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Uniform Circular Motion; Need help with deriving equations.

  1. Apr 14, 2012 #1
    1. The problem statement, all variables and given/known data
    Hi I'm doing a physics lab about uniform circular motion to measure frequency and to compare it to mass,radius and force tension.

    (A & B) I did
    (C,D, E) I need help

    (a) What variables are being measured / manipulated in this lab? What type of relationship is being tested? (radius, mass, force tension/force causing centripetal force)

    (b) Graph the relationship between the frequency of revolution and each of the following:
    • the magnitude of the tension force [force causing the circular motion(centripetal force)]
    • the radius of the circular path
    • the mass of the object

    **■→(c) Find the proportionalities between frequency of revolution and the variables in radius, mass, and force of tension/centripetal force.

    **■→(d) Derive an equation for the frequency in terms of the tension, the radius, and the mass by combining your results from (c) and using your results from (b) to verify.

    **■→(e) The following relationship gives the magnitude of the net force causing the acceleration of an object in uniform circular motion:
    Fc = 4π²mrf²
    Rearrange this equation to isolate the frequency. Compare this result with the equation you derived in (d). Indicate the likely causes for any discrepancies.

    Data: http://i.imgur.com/dLpyP.png

    Frequency vs Force Graph: http://i.imgur.com/fyFci.png

    Frequency vs Mass Graph: http://i.imgur.com/GJ2ms.png

    Frequency vs Radius Graph: http://i.imgur.com/JtxbR.png

    2. Relevant equations
    Fc = 4π²mrf²


    3. The attempt at a solution
    C) and D) Im stuck at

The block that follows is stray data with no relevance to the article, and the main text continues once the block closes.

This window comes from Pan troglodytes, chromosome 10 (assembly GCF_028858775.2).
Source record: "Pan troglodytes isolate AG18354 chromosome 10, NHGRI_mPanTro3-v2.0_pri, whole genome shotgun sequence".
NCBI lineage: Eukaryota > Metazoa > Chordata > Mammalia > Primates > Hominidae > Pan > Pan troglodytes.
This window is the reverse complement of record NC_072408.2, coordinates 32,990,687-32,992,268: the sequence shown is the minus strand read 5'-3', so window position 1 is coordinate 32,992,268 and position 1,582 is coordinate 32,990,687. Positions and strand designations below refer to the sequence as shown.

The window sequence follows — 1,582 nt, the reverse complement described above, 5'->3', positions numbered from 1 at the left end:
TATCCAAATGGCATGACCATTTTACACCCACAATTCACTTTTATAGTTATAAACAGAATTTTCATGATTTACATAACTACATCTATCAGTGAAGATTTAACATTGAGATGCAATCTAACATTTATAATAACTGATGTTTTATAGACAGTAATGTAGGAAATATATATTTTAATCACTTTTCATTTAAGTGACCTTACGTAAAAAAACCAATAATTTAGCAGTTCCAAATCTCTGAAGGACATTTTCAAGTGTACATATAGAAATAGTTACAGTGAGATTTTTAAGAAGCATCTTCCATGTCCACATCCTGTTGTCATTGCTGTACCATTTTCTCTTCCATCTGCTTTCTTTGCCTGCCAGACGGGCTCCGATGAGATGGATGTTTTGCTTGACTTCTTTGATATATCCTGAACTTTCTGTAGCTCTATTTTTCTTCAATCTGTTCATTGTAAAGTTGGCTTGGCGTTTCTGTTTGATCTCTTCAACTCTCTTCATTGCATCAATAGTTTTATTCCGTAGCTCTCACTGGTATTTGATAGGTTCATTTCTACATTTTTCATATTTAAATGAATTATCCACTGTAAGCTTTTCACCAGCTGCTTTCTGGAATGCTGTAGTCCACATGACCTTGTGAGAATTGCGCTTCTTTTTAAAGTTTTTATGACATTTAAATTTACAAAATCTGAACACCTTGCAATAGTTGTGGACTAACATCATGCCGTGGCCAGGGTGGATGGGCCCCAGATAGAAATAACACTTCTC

E)
    Fc = 4π²mrf²
    [itex]\sqrt{}\frac{Fc}{4π²mr}[/itex]
     
  2. jcsd
  3. Apr 14, 2012 #2

    PeterO

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    Homework Helper

    Your graphs are not extensive enough - they must include the origin (0,0) - not necessarily as a point, but with the axes long enough for them to show up.

    With graphical analysis, the only line you can confidently interpret is a straight line passing through the origin.

    if y vs x is not straight, you can try y vs 1/x or y vs x2 or or y vs 1/x2 or y vs x2 of y vs √x or y vs 1/√x to see if any of them are a straight line through the origin [or close - there may be uncertainties in your measurements]

    suppose y vs 1/√x was such a straight line.

    That means y is proportional to 1/√x or y = k/√x or y2x = k
     
  4. Apr 15, 2012 #3
    uhmm.. time for one cycle is 1/frequency.
     
  5. Apr 15, 2012 #4

    PeterO

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    Homework Helper

    Looking at your results, I am not sure the figure you call frequency is in fact frequency.
    It looks more like the Period to me - ie the time for one cycle.
    You possibly need to follow the step you mention above.
     
  6. Apr 15, 2012 #5
    Yes exactly, that's what I said. The graphs are obviously wrong because he has used time period instead of frequency.
    peter, I didn't ask this question..n3w ton did. :P
     
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